STUART REES, Churches Support for the Boycott, Divestment Sanctions (BDS) MovementApr 25, 2019
Bernie Sanders, US Democrat candidate for the Presidency has caused controversy by criticising what he calls the cruel, racist policies of the government of Israel towards Palestinians. But it’s time that such comments were seen as not unusual, even taken for granted.
On April 30 in St. James Church Sydney, Christians seeking lasting peace for the people of Palestine and Israel, known as the Palestine/Israel Ecumenical Network (PIEN) will express views similar to Bernie Sanders’. They will announce their support for the BDS campaign for Palestinians’ rights to self determination.
That policy is courageous but could be regarded as unexceptional. BDS is a world-wide, non-violent, international law based movement. It seeks to end Israeli control of Palestinians lands, secure equal rights for Palestinians living in Israel and foster the right of return for peoples expelled from their homes in 1948.
The PIEN policy focuses on the activities of the former Hewlett Packard corporation (HP). Known as a manufacturer of desk top computers and printers, the company’s successors facilitate systems which sustain Israel’s illegal occupation. They provide equipment for the Israeli population registry and ID systems. All Israelis and Palestinians are required to carry an ID card which indicates their ethnicity and religion, a means of distinguishing between Jews and non-Jews.
In 2007 the Israeli Prison Service contracted HP to develop and maintain an information system to include all prisoner records, details of prison management, human resources and intelligence. By February 2019, over 5000 Palestinians were held in Israel jails including at least 220 children.
Hewlett Packard has also provided technology for the Israeli navy in charge of enforcing the illegal blockade of Gaza since 2007; and it gives IT services to the Israeli Border Police.
The call to Australian churches to support this boycott has important precedents. In December 2009 , the Kairos statement by the Patriarchs and Heads of Churches in Jerusalem asked what theology could be found which justifies crimes perpetrated against a whole people and the dispossession of their lands.
That statement,’a moment of truth’, was a reminder that in Gaza, on the West Bank and in numerous refugee camps, Palestinians were dying, not just living in a state of hostility and conflict. The statement referred to life becoming unbearable. ‘We are dying every day, oppressed every day, thrown into prisons every day and we are expelled from Jerusalem with our children every day.’
In alliance with the Kairos statement, PIEN encourages Christians to pressure the Israeli government to end its occupation of the West Bank, the siege of Gaza and its disregard of international law. Against this principled stand there is likely to be a backlash. Robot-like, intellectually lazy charges of ant-Semitism are usually circulated in reaction to any criticism of Israel.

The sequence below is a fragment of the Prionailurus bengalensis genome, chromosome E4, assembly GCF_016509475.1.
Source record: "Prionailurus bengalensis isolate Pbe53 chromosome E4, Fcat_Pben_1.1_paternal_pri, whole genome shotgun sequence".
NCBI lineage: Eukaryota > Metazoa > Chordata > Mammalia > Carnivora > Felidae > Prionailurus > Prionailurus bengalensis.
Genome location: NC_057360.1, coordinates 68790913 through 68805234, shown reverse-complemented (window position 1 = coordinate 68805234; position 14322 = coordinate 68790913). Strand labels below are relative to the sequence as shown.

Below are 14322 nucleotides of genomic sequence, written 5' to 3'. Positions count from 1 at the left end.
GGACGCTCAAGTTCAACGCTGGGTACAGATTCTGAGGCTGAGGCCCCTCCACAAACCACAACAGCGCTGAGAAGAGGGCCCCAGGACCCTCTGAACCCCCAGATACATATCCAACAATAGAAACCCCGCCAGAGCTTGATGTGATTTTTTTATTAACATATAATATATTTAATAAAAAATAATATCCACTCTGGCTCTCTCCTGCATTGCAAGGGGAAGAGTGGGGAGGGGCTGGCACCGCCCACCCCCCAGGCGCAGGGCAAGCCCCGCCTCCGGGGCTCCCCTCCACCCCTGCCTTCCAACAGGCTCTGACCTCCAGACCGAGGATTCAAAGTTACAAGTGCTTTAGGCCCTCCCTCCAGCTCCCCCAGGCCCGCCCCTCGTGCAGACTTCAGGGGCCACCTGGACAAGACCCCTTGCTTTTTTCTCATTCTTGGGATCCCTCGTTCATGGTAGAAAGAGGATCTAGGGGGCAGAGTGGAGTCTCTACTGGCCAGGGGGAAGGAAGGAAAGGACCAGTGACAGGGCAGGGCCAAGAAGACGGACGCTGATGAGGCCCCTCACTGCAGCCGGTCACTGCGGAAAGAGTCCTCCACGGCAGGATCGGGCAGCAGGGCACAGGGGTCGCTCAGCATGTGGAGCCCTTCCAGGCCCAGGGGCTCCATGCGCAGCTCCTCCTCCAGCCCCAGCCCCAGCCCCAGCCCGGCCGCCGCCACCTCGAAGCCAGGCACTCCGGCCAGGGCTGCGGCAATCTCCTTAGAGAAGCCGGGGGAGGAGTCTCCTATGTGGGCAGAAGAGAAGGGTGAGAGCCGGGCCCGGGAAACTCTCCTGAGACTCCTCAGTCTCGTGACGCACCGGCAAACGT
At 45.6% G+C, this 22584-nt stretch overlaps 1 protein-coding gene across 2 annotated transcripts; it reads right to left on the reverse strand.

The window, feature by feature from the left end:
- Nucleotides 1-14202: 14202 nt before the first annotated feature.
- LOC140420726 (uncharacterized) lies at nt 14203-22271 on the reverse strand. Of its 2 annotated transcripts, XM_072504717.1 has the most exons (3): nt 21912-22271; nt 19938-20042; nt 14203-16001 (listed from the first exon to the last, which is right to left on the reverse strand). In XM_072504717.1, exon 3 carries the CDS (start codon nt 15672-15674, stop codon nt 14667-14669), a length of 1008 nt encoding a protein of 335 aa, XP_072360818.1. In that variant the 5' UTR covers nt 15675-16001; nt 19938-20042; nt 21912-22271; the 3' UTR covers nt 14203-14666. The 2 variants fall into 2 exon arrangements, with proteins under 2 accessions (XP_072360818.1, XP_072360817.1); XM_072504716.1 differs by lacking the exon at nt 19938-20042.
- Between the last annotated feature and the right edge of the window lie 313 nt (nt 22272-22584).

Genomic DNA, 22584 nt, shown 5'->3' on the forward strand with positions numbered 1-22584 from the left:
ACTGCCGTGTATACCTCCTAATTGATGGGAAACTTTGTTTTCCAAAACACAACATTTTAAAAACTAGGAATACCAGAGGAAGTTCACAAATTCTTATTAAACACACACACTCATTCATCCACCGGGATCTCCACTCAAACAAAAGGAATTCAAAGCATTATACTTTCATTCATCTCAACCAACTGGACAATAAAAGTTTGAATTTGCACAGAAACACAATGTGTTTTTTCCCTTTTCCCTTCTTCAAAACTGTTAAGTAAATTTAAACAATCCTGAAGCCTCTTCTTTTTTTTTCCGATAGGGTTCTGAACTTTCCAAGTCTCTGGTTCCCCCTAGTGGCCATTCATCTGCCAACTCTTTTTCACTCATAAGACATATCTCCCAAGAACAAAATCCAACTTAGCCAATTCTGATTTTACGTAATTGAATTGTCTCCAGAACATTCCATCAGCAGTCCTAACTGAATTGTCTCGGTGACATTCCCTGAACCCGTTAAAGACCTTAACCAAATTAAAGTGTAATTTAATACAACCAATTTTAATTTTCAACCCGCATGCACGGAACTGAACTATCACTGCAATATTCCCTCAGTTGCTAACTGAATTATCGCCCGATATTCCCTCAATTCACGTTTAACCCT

In response to any backlash, Australian Churches should stress the moral and legal base of the BDS movement. Chapter One, Article One of the UN Charter says, ‘All people have the right to self determination. By virtue of that right they freely determine their political status and freely pursue their economic, social and cultural development.’
This right to self determination confronts Israel governments’ ethnic cleansing as the condition for establishing a Jewish majority state, even though international law teaches that no benefits can be derived from illegal acts, that no right or law can be derived from injustice or from the commission of a wrong.
In that regard Martin Luther King taught that a boycott meant withdrawing from an evil system. Such an act, he said, was not heroic but a moral obligation.
The French human rights campaigner Stephan Hessel stressed that not to take action against injustice was to lose touch with one’s own humanity.
International jurist Richard Falk sees the BDS movement as ‘a hopeful way of writing the future history of Palestine in the legal and moral language of rights, not in the bloody deeds of warfare.’
Boycotts against people and governments are legitimate even in Israel’s eyes. The government of Israel called the world to boycott Palestinian leader Yasser Arafat and the Hamas government in Gaza. Yet a boycott of companies which profit from the oppression of Palestinians is somehow called illegitimate. In a world where might is considered right, it has become a crime to boycott the criminal, a crime to fight violation of international law.
In their policy stand, PIEN is in good company. US churches, the Presbyterian Church, the United Church of Christ and the United Methodist Church and several Quaker bodies have divested from Israel and international companies. In the UK, the Quakers will not invest in any company profiting from Israel’s military occupation. In South Africa, Archbishop Emeritus Desmond Tutu and other leading members of the Episcopal Church say that investment in companies supporting Israel’s military occupation makes the Church complicit in the injustices suffered by Palestinians.
Support for the BDS movement depends in part on distinguishing between the inalienable rights of an Indigenous population and the acquired rights of a colonial settler population. It depends also on emphasising the religious, ethical, legal and political grounds for the boycott of corporations.
In pursuit of a just peace for Palestinians and Israelis, PIEN’s policy is a significant initiative, a way of opposing inhumanities and promoting humanity.
Stuart Rees, OAM is Professor Emeritus, University of Sydney and recipient of the Jerusalem (Al Quds) Peace Prize